OK, let’s start by acknowledging that the Government has had one hell of a job on its hands. It’s not been an easy task to salvage its NHS reforms.
Our health secretary, as some have rather cheekily been referring to Prime Minister David Cameron, has somehow had to balance the wildly competing interests of the Liberal Democrats, his own backbenchers, the BMA and the various worthies on the NHS Future Forum.
With that many cooks, it’s a wonder Mr Cameron was able to whip up a new version of the health bill at all, but even the PM’s considerable political skills couldn’t avoid the new plans being a muddled mess.
First the good stuff. This was a health bill badly in need of modifying, and some of the changes announced today do indeed take the hard edges off the reforms, just as GPs have demanded.
The softened deadline was necessary, although the way it has been framed, with many consortia still expected to take over in April 2013, but others potentially able to avoid ever taking over budgetary responsibility, leaves the way open to a two-tier NHS.
Monitor has had its over-arching role in promoting competition sensibly diluted and any willing provider will not be universally implemented (although GP commissioners still don’t get any say over when it is appropriate to use it).
And it is right, given the persistent concerns over conflict of interest, that consortia – or rather, clinical commissioning groups – will have to be fully transparent in their decision making, including having lay members and publishing all their minutes.
Others of the changes proposed have been made in response to genuine and justifiable concerns, or strongly held political beliefs – hence the beefed up roles for hospital consultants and nurses, and the tough scrutinising role to be played by local authorities, via their health and wellbeing boards.
In fact, a case can be made on an individual basis for a great many of the changes to be implemented. It’s just that taken together, they are fiendishly complicated, alarmingly bureaucratic, and look self-evidently expensive.
They raise a couple of key questions, the first of which is – if we were to design a set of NHS reforms from scratch, would anyone come up with something that looks like this?
Yes, GPs retain their role as lead commissioners, and indeed look like retaining their distinctly unwelcome financial responsibility for commissioning via the hugely controversial quality premium.
But while GPs get the responsibility, it is extremely unclear that they will get any real power. Clinical commissioning groups will be overseen by a proliferation of different organisations – by the NHS Commissioning Board and its regional branches, new clinical senates, Monitor, health and wellbeing boards, groups of public health doctors where appropriate and for at least the next couple of years SHAs or clusters of them.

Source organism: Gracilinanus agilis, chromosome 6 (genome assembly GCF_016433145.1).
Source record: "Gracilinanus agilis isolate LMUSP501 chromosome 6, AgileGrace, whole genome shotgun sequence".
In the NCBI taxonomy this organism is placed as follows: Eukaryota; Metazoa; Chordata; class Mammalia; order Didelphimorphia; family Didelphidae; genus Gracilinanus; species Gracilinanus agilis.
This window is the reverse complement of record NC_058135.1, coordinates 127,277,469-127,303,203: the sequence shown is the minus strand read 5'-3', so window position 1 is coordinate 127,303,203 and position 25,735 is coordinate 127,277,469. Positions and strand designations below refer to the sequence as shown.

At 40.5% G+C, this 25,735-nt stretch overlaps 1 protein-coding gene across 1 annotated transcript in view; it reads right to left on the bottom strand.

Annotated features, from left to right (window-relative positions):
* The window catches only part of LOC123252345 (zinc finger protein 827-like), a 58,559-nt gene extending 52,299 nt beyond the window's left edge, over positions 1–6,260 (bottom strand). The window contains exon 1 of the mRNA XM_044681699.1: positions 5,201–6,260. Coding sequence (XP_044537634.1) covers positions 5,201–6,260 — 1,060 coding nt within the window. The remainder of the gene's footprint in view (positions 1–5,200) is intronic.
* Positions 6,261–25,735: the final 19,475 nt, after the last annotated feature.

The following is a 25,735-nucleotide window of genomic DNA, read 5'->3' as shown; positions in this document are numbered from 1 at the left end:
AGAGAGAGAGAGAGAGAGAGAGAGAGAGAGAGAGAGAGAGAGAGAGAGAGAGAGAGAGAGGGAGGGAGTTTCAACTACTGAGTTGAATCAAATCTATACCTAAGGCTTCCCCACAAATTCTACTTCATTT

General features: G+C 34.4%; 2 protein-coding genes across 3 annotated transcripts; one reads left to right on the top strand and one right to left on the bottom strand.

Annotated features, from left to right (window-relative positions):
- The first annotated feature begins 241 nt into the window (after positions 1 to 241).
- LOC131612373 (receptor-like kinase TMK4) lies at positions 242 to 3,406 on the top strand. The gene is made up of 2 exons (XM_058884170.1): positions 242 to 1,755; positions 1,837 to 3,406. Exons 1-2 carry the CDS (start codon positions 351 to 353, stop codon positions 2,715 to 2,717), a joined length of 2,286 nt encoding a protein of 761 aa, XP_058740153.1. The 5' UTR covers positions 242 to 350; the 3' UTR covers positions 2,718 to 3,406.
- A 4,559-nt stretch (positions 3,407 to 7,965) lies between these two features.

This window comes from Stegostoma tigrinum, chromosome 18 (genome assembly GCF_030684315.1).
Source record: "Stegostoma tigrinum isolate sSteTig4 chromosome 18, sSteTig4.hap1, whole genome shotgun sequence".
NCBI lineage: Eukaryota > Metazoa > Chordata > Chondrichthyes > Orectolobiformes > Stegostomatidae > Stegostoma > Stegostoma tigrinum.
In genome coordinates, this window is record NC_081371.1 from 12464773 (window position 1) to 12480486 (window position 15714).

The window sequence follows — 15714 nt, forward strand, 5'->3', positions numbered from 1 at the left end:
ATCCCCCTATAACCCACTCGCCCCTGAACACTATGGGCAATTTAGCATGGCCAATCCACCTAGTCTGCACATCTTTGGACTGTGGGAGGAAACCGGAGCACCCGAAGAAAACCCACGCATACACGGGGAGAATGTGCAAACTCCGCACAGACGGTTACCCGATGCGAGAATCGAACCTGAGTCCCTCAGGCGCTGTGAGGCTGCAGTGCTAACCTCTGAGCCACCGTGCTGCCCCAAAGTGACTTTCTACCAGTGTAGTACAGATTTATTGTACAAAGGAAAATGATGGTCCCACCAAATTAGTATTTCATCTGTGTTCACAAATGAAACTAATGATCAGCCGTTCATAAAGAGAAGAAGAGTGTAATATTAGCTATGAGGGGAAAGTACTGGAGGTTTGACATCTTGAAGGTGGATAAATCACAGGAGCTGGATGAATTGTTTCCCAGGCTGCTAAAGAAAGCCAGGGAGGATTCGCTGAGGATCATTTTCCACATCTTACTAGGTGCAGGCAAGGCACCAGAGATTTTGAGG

Take those clinical senates. As proposed by the NHS Future Forum, these were advisory bodies set up to provide each consortium with specialist advice where appropriate – but they have somehow transmuted into another exercise in managerial control.
Senates will sit as part of the increasingly all-powerful NHS Commissioning Board, providing advice GP commissioners will be ‘expected to follow’, with a ‘formal role in authorisation’ – or, as such advice is more commonly known, instructions.
And then on top of that, and against the advice of the Future Forum, a consultant and a nurse will get places on the boards of clinical commissioning groups (although unlike GPs, they presumably won’t get their pay docked if the budget busts).
The Government has attempted to neatly sidestep concerns over conflict of interest by insisting the consultant and the nurse can’t work for local providers, although just how a commissioning group in a rural area is supposed to manage that, without drafting in someone from miles away, is not clear.
But sourcing the extra board members is the least of the worries for some GP commissioners.
Commissioning groups will now, unless they can come up with a very good reason, be expected to share borders with local authorities, which would have made absolute sense at the outset of the reforms, but is now likely to require some seriously problematic reorganisations.
At least local authorities, unlike senates, won’t actually be able to tell commissioning groups what to do – but they will have to be consulted on all key decisions, and if they don’t like the outcome they have the right to appeal to the big boys at the NHS Commissioning Board.
And that is the fundamental problem with these reforms. Everywhere there are instances where GP commissioners are not being trusted to commission, where new controls are being laid down, new bureaucracy embedded to mitigate the risk.
They are in many ways an understandable and in some cases a sensible reaction to health secretary Andrew Lansley’s dangerously vague and overly radical original plan.
But it is worth asking the second key question – is there anything in this version of the reforms that couldn’t have been achieved by beefing up GP commissioning sub-committees, and increasing democratic accountability, within existing PCTs?
Richard Hoey, Pulse editor